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X Box rip off

(40 Posts)
anncrighton Sun 24-Jan-16 16:22:04

I have just discovered that my 13 year old has spent over £200 on Xbox buying Fifa points. He has been in floods of tears - they were usually amounts like £7.99 - he did not realise it amounted to such an amount. I had absolutely no idea he was spending money like this on X Box - X Box apparently had his debit card details. Usually he buys Xbox games with Amazon using my credit card and with my permission. I think it is appalling that Xbox can let a 13 year old spend over £200 without a parents knowledge - this is something that should be made unlawful. Other parents please be warned !!!

foxy6 Sun 24-Jan-16 16:58:43

Unfortunately with Xbox once you've put your card details once they store them for future use and all you have to do I press a button to buy stuff. No card number of pin needed and they don't ask for Id for age. My done once brought mortal kombat for £50, he was 4 at the time. I laugh about it now but didn't then. I'd left him playing a game and while I was I the other room he went of game and to the Xbox store, then complained that it wasn't working proberly. It was downloading the game.

anncrighton Sun 24-Jan-16 17:19:42

Dear foxy6 - I sympathise with you - Xbox should take some responsibility - they should ask for ID and age. If your 4 year old wanted to buy alcohol then seller would ask for ID and age and if Xbox were a responsible company then they would do the same & not sell to those under 18 - anyone under 18 who wanted to buy something could easily ask a parent to purchase on their behalf and then the parent would know. Your son is a clever boy - brighter than my 13 year old son who did not realise how much he was spending - the most I would have let him spend over that period of time was £20 - the other £180 was not his to spend. I had no idea that he had put his card details into Xbox - it wouldn't have been that hard to check his age or identity or do Xbox do it on purpose? Surely not?

SuperCee7 Sun 24-Jan-16 17:37:26

I'm sorry but at 13 years old he is old enough to know he is spending money. It's more likely he just chose to ignore it until he was either found out or he's starting to worry. As a parent you need to be supervising these things.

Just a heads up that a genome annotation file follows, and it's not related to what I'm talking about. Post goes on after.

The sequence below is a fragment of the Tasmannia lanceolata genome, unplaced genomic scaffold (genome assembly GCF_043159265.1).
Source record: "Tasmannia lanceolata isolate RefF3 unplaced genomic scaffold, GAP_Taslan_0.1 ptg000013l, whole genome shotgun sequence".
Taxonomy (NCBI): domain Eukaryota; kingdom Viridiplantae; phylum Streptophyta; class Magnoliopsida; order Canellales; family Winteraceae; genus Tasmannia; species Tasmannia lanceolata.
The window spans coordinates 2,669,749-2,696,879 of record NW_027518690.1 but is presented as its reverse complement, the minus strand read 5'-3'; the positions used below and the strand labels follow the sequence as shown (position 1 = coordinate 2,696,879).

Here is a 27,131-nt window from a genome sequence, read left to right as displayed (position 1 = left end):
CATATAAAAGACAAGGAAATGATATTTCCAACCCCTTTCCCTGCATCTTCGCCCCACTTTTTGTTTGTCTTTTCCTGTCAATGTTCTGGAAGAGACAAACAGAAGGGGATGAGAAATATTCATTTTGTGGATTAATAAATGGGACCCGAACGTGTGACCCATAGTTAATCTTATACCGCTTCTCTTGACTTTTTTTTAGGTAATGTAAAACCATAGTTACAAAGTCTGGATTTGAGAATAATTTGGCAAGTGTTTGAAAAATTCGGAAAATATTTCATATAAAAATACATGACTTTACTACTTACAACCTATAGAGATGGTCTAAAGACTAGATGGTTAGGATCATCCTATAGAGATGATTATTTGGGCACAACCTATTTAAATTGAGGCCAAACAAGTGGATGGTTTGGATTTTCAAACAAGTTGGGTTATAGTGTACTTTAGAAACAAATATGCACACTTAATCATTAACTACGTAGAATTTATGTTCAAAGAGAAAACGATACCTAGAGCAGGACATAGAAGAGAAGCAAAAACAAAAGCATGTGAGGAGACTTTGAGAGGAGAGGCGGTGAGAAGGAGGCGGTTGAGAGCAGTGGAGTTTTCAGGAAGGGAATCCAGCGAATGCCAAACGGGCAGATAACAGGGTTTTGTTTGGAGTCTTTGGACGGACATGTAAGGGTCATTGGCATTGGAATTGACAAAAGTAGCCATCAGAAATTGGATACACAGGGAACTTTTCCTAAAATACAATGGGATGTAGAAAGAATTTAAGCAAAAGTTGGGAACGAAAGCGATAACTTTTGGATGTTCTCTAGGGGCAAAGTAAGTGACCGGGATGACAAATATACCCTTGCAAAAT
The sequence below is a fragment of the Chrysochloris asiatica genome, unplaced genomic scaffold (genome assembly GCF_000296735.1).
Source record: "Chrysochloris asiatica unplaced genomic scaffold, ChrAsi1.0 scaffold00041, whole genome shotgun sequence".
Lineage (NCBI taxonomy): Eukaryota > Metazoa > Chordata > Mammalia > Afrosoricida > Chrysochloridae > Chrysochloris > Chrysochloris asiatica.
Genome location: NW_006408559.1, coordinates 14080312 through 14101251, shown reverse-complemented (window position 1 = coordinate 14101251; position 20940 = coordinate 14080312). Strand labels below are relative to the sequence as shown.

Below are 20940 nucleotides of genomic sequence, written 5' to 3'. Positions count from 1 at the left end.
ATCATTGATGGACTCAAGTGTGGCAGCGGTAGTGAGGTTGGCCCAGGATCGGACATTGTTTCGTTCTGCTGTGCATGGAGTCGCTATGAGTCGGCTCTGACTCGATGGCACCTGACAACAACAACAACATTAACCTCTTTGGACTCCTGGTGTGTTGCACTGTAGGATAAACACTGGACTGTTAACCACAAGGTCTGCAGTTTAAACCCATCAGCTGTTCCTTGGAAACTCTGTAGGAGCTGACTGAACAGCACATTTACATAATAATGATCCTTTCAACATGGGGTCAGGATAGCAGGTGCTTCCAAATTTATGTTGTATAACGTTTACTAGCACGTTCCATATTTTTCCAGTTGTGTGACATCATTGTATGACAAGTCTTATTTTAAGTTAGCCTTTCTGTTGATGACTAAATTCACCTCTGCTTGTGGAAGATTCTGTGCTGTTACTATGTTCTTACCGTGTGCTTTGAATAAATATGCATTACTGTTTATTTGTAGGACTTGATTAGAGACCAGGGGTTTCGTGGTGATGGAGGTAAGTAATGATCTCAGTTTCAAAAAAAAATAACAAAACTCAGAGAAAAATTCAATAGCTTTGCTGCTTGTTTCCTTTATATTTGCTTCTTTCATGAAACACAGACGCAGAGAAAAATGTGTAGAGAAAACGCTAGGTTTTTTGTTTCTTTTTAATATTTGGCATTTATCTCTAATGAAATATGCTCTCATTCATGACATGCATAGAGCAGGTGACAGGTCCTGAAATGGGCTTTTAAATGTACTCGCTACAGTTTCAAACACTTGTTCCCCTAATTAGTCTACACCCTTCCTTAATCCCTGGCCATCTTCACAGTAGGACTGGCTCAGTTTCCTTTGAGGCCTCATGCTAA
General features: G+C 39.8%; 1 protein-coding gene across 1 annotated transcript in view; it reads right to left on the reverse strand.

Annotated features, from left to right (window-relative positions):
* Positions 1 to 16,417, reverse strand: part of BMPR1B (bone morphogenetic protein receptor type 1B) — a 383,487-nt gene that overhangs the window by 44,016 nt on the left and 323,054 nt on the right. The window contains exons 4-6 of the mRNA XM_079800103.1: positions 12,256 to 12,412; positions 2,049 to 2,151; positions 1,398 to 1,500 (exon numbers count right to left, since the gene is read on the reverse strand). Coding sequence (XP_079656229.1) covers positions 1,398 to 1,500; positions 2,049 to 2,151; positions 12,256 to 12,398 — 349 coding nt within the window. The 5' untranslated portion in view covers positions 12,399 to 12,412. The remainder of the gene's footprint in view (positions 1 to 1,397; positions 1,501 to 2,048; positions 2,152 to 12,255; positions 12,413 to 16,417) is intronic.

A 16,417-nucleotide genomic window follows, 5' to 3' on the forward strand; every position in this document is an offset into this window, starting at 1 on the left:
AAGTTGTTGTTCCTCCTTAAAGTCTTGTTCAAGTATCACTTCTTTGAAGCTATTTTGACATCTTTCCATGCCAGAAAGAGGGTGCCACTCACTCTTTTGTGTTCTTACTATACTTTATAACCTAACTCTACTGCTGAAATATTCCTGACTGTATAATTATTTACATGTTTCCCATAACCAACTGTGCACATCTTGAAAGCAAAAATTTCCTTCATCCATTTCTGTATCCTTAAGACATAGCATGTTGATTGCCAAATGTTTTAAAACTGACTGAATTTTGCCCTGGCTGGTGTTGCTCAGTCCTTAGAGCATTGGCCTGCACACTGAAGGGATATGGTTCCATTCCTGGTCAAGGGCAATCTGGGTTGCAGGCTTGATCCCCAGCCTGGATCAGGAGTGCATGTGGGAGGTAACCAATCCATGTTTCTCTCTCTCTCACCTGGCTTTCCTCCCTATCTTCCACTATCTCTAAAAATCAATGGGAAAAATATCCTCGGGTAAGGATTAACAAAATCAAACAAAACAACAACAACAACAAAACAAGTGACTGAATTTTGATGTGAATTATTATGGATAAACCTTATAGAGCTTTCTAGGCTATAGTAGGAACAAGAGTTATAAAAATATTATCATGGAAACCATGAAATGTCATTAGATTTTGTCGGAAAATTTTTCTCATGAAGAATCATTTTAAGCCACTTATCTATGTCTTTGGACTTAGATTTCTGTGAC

If it's the first time it's happened you may be able to get a refund from Xbox.

anncrighton Sun 24-Jan-16 17:58:07

How do you supervise? I cannot stand over him whilst he uses Xbox. I agree, might be a better idea to advise parents not to buy Xbox for their kids! I cannot understand football let alone Fifa points. How would I go about getting a refund from Xbox?

AgentProvocateur Sun 24-Jan-16 18:03:26

At 13, children should start taking financial responsibility - which is why they're allowed debit cards. Why should Microsoft ask for ID and age? Would you expect Top Shop to ask for ID and age? It's the same thing - it's not like buying alcohol underage at all. He presumably had it in his account, or else they wouldn't have been able to take it. It's a harsh lesson, but noone has behaved irresponsibly here (apart from your son, who is presumably skint now).

SuperCee7 Sun 24-Jan-16 18:07:08

Google contact Xbox on their contact page on their website comes up.

Sorry but you're the parent, it has parental controls. You may struggle to get a refund for a 13 year old but it's worth a try.

gamerchick Sun 24-Jan-16 18:12:48

I doubt you'll get a refund. Microsoft are hard as nails. They permaban you for turning your avatar blue and all the money that's gone into that account.

You are to blame here not Microsoft and you need to take a look at the t&cs before you start your complaint.

There's no need to hook a card up to Xbox at all ever for any reason and your son has learned a valuable lesson.

gamerchick Sun 24-Jan-16 18:13:20

*for eg

NeedAScarfForMyGiraffe Sun 24-Jan-16 18:14:26

Message withdrawn at poster's request.

Kirkenes Sun 24-Jan-16 18:23:04

XBox have decent parental controls that differentiate between children, teens and adults. Child and teen accounts are blocked from making purchases. If you allow him to have an adult account then there are no restrictions.

If you think he is mature enough to have a debit card the he should be mature enough not to fritter his money away on the Xbox - he could have done the same in a shop confused
You can 'accidently' purchase things on the Xbox

Sorryy but I think parents have to take responsibility for allowing this type of thing.

If it's too complicated then there are loads of online tutorials.

I presume if he has an adult account then he can access content rated for older teens or adults.

I am sympathetic (I have teens!) but I don't think you can blame Microsoft.

anncrighton Sun 24-Jan-16 18:26:11

I take it NeedAScarf hasn't got a teenager.

I didn't hook up my son's card to Xbox and I remain of the view that those under 18 should not be allowed to buy anything on line.

I am very disappointed that my son spent anything without my permission and I hope that he has learned a lesson.